How to Train an Outdoor Cat to Be an Indoor Cat

Save
It is not difficult to train an outdoor cat to live indoors.
It is not difficult to train an outdoor cat to live indoors. (Image: Cat looking in through house window image by Scott Latham from Fotolia.com)

Cats can be stubborn creatures but, in most instances, it is not very hard to train an outdoor cat to live indoors. Felines love to be pampered and, no matter how adventurous a cat may be, it should be fairly easy to teach him that a spoiled and comfortable life awaits him in your home.

Things You'll Need

  • Cat toys
  • Scratching posts
  • Cat garden grass
  • Cat nail clippers

Start training the cat during winter months. If you live in a region that experiences a change of seasons, you will find that it is easier to begin the transition with your cat when it's cold, snowing or raining outside. Cats enjoy warm sunny weather, so spring or summer months may be a more difficult time to persuade her to stay inside.

Cats are less reluctant to live indoors during winter.
Cats are less reluctant to live indoors during winter. (Image: cat high contrast image by Allyson Ricketts from Fotolia.com)

Try an outdoor enclosure first. If your home has a garage or screen enclosure, a subtle way to introduce the cat to being confined is to lead him into these areas and show him a pleasant time. Offer him treats or toys and plenty of affection. Taking this gradual approach may help to ease him into feeling comfortable with entering the home. Once your kitty has adjusted to living indoors, consider allowing him to spend time outdoors in these enclosures.

Outdoor enclosures are often a good place to start the transition.
Outdoor enclosures are often a good place to start the transition. (Image: Cat by a shed image by Develio13 from Fotolia.com)

Purchase or make plenty of kitty toys, scratching posts and cat tree houses for your home. Cats need exercise, so jumping and climbing from level to level, or batting and chasing toys around will keep them entertained and healthy. Providing your outdoor cat with adequate indoor entertainment will help to make her want to be indoors.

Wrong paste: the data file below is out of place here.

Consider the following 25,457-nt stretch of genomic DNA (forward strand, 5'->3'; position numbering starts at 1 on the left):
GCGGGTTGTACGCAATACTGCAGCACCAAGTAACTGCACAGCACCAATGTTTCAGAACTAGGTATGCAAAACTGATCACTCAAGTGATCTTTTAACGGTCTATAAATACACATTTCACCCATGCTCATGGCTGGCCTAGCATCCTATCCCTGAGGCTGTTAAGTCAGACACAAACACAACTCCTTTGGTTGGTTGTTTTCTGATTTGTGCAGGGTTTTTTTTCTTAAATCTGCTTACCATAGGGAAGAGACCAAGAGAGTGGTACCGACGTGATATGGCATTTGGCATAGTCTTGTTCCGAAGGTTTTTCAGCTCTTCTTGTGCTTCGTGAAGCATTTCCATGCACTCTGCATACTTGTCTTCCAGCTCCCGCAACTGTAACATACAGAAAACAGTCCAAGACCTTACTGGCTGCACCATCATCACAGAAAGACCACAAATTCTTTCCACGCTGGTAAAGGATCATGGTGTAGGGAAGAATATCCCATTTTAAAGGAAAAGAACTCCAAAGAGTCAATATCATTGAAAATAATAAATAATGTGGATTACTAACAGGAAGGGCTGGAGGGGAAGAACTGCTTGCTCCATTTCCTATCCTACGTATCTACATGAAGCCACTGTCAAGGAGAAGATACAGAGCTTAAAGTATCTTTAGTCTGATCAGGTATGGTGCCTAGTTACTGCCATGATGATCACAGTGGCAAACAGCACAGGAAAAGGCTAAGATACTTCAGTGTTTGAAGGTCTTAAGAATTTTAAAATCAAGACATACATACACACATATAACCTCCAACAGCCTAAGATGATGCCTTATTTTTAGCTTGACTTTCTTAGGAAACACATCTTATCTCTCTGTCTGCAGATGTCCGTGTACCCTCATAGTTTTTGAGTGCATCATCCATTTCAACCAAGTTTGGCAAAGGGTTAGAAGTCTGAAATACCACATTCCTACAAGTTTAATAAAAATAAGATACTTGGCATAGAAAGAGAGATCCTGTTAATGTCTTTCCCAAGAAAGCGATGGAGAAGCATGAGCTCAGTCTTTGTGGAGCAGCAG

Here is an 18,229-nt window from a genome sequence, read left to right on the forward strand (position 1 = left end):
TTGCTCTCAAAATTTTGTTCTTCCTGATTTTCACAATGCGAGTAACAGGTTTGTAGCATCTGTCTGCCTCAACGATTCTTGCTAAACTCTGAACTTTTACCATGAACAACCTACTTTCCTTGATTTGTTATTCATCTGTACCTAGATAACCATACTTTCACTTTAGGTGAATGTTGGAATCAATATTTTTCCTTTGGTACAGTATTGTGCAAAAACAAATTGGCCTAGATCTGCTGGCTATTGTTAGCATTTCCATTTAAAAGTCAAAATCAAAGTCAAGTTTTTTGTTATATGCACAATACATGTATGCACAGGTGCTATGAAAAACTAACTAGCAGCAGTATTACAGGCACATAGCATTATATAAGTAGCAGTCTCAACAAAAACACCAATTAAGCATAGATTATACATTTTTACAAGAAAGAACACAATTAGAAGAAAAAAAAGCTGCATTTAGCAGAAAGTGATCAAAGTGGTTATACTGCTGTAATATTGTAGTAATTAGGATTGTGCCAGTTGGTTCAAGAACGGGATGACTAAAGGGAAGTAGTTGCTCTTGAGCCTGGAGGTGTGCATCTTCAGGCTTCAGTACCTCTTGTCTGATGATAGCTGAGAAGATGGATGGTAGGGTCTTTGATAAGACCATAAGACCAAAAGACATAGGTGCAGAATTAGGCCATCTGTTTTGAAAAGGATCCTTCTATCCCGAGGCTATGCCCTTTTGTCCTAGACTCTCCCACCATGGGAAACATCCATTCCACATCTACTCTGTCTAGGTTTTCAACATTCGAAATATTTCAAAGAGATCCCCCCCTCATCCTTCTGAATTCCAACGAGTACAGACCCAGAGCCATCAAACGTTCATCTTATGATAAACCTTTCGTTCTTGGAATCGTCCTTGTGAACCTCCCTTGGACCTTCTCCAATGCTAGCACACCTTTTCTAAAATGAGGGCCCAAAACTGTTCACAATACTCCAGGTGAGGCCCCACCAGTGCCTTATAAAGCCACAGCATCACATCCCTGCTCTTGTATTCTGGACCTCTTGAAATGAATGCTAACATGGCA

Keeping cats busy with plenty of toys helps ease the transition.
Keeping cats busy with plenty of toys helps ease the transition. (Image: cat playing with mouse toy image by Marzanna Syncerz from Fotolia.com)

Keep some pet grass and a clear sitting space near a window for kitty. Cats have a natural instinct to eat grass and love to sleep in the warm sun. Many pet stores offer pet-safe edible grass seeds and plants that grow in a sunny window. A warm, sunny window space with a steady supply of grass is sure to appeal to any cat's instinct to relax and nap.

Cats have a natural taste for grass.
Cats have a natural taste for grass. (Image: orange cat in the grass image by Katrina Miller from Fotolia.com)

Keep your cats claws trimmed. Felines have a natural instinct to scratch and claw at things, especially outdoor cats that may not be familiar with scratching posts. To ensure that your furnishings and belongings are not damaged by your kitty, be sure to keep her claws neatly trimmed.

Claws should be trimmed or removed for indoor cats.
Claws should be trimmed or removed for indoor cats. (Image: cat paws image by Albert Lozano from Fotolia.com)

Tips & Warnings

  • The key to turning an outdoor cat into an inside cat is making the animal feel safe, loved and taken care of in your home, and encouraging him to want to stay home. Allowing him a few reminders of the outdoors within the home should keep your cat satisfied once he is settled.
  • Never trim a cat's claws or declaw him if you intend to let him roam free outdoors. Outdoor cats need their claws to defend themselves from threatening animals or to quickly climb trees to escape harm.

Related Searches

References

Promoted By Zergnet

Comments

You May Also Like

Related Searches

Check It Out

How to Make an Elevated Dog Feeder

M
Is DIY in your DNA? Become part of our maker community.
Submit Your Work!